I think GamePass deals (Xbox/PC) are no brainers.

    • Daninbusiness

      In reply to JustMe:

      It’s not unlike the value proposition as signing up for a music streaming service; you can have access to many new games and a catalog of older games for a low monthly cost, cheaper than buying several games at once.

      That said, if one already has a big games library - super easy to do given sales and bundles - or tend to prefer focusing intently on one or two “mains”, then this may not be very compelling.

      Perhaps more interesting if one is coming to gaming for the very first time and doesn’t have any games.

      Or if there’s a Microsoft Studios title you really want to play - the cost of the game pass for several months is probably less than the $60 to buy the game outright when the game is new.

      It doesn’t seem like a terrible deal, but it also probably isn’t for everybody.

      • justme

        In reply to Daninbusiness:

        I dont think it is necessarily a terrible deal. Its just not for me. I'd rather wait for a title I want to go on sale than pay for access to 100 games, of which I might play 3.

        • evox81

          In reply to JustMe:

          Depends on the type of gamer you are as well. I tend to play a game for a month or two and then lose interest. When Anthem came out, I signed up for EA's Access subscription on launch day. I played the game for about a month and half and then cancelled before the 3rd month. I got 2 months of game play for about $26. If I had bought the game, I would have still played it for a couple months, but I would have spent well over double the price. If I ever want to go back and play it again (unlikely), I could buy it on sale or sign up for another month of Access. It really can make financial sense.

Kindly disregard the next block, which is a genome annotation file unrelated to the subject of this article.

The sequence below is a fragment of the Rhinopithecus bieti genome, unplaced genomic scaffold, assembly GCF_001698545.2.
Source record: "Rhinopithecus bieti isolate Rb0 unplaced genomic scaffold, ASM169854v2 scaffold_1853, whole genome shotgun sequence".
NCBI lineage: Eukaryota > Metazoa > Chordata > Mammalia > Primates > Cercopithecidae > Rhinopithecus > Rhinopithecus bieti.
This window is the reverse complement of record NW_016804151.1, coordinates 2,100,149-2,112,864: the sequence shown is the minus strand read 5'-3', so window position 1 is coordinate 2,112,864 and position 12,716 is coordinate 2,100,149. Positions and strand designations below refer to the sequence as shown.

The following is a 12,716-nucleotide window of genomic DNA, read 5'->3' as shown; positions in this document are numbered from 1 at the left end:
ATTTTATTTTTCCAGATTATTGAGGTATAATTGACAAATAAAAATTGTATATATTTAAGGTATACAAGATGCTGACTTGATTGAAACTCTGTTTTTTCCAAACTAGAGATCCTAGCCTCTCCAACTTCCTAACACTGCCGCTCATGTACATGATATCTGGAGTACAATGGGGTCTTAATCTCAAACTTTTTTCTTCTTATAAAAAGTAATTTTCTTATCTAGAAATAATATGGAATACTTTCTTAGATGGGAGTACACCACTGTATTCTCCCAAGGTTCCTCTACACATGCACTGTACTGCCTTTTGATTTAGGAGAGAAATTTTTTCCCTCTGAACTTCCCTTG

• justme

            In reply to evox81:

            Thats fair enough. Me, if I am interested enough in a game to play it, I am interested enough to buy it. There are generally enough Steam and Gog sales to take care of what I need. I simply don't care for subscriptions. This type of subsctiption, while I might get access to 100 games, the likelihood is that I would realistically only be interested in about 3 of those.

    • GeekWithKids

      In reply to JustMe:

      For the same reason you subscribe on an xbox... 100 games for low monthly rate... roughly $120 years, so I can get 100 games, or for the same cost buy 2 maybe 3 games a year or.

      If the games you want are there game pass is worth the cost.

      • justme

        In reply to GeekWithKids:

        Fair enough. I understand now why some folks would like something like this. Me, as I've said to other posters, I dont care for subscriptions, and would rather purchase a game than rent access to it. Steam sales come around often enough for what I need.

        Thanks for explaining.

    • lvthunder

      In reply to JustMe:

      You could say exactly the same thing about TV shows and movies, yet people subscribe to Netflix instead of buying Blu-rays or digital downloads from iTunes or whatever movie store you use.

      • justme

        In reply to lvthunder:

        Similar, perhaps. The revenue model has certainly worked for console games, movies, tv, etc. But as I said below, I dont care for subscriptions. I would much rather rent a movie than I would subscribe to a service. And I would rather buy my games than rent access to them.

        • irfaanwahid

          In reply to JustMe: